Planning with Long Term Care Insurance, Gifts, Life Estates, and Income Only Irrevocable Trusts.
As mentioned in the above examples, there are planning techniques available to protect your assets from future nursing home costs. There is also insurance, referred to as Long Term Care insurance, which will provide benefits for in home care, assisted living facilities, and nursing home care. Following are the available planning options. All of these options require that you plan in advance.
- Purchasing a Long Term Care insurance policy. A Long Term Care policy pays for in home care (such as home health aides), the cost of an assisted living facility, and the cost of nursing home care. When you purchase the policy, you have to choose a daily benefit, and the benefit period (the number of years that the benefits will be paid to you). You will also have to decide if you want to add an inflation rider, which will increase the daily benefit by a certain percentage each year. The daily benefit chosen is the amount that will be paid for your nursing home care. If you need in home care or funds to pay for an assisted living facility, the policy will pay you one-half of that amount for these types of care. The cost of the policy will depend on the daily benefit that you choose, the benefit period, and whether or not you choose an inflation rider. The problem with Long Term Care insurance is the difficulty in obtaining the policy if you have an existing medical condition (the list of disqualifying medical conditions is very long) and the cost of the policy. A good policy (such as $300/day for nursing home care for 3 years with an inflation rider) will costs thousands of dollars per year. You can obtain a policy for these benefits at age sixty-three for approximately $3,500/year, but only if you have excellent health. If you are older or have medical problems, the price can be as high as $10,000/year or more. The other problem is that you may never need the benefits. For those reasons, very few people currently have Long Term Care coverage.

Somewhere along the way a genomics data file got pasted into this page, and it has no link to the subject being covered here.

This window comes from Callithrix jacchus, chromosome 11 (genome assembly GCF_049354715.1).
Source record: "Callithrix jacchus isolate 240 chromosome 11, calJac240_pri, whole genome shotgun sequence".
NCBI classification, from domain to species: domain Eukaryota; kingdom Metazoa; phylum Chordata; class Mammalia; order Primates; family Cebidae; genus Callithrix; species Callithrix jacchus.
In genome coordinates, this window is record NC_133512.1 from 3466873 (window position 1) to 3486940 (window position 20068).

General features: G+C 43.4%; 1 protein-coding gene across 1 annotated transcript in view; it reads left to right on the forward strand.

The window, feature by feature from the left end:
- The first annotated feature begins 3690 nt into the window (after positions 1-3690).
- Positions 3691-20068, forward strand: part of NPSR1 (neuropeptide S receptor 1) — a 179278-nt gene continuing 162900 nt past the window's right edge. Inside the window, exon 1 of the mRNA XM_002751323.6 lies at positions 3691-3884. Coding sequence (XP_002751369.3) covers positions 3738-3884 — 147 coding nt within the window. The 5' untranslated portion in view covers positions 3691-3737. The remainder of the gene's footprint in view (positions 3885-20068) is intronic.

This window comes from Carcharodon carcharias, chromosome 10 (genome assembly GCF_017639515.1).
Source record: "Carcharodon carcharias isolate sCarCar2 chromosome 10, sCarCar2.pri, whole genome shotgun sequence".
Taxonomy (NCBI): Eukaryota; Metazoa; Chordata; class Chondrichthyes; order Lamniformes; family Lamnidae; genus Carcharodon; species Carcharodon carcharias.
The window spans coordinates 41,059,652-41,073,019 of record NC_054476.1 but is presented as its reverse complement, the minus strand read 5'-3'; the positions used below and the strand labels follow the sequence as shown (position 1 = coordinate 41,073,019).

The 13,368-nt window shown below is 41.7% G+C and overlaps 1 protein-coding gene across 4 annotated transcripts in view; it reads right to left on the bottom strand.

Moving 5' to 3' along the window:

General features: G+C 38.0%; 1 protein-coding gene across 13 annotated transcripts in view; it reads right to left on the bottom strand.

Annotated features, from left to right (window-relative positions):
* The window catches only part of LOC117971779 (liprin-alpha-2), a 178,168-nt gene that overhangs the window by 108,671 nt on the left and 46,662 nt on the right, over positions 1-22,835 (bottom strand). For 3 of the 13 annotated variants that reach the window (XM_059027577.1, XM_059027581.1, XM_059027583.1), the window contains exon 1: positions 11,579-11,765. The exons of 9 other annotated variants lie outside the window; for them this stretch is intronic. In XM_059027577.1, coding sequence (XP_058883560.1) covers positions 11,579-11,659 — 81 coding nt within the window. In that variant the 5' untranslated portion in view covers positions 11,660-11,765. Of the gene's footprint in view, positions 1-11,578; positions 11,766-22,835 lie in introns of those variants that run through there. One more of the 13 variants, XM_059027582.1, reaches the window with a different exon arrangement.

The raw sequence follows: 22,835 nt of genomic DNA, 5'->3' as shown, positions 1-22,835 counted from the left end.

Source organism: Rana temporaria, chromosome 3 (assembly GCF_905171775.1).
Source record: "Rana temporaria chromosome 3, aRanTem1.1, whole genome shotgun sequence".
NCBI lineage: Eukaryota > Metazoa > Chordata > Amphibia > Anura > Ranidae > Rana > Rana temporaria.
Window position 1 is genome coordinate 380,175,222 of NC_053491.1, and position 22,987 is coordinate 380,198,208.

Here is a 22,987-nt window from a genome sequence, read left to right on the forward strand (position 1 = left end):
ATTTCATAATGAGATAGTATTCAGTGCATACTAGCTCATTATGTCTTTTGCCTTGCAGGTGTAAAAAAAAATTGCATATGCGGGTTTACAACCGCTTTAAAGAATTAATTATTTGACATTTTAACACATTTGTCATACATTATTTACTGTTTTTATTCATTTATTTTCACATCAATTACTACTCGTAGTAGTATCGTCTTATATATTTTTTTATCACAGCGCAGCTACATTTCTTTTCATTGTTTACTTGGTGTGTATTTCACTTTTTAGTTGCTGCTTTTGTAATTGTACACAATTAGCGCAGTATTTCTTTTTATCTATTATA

- Making outright gifts to children or other family members. This is a risky option, considering a current divorce rate of 50% and the recent economic problems and unemployment rate. A child, through no fault of their own, may be laid off and have creditor problems. Or the child may be surprised to learn that his or her spouse is not happy and wants a divorce. In both of these situations, the money or the house that you have gifted to the child is at risk. A creditor can attach any real estate in the child’s name (including your home) and any bank accounts in the child’s name (even if you gifted the funds in the account to the child). A soon to be ex-spouse can argue that the house or the money that you gifted to your child five years ago should be deemed to be “marital property” and half of it should be given to him or her. For these reason, a transfer to an Income Only Irrevocable Trust is a safer choice if you want to protect assets by gifting them to your child or children. However, if you feel that your children are in stable marriages and are financially secure, outright gifting is an option. After the five year “look back” period, you may apply for MassHealth benefits without disclosing the gifts that you have made.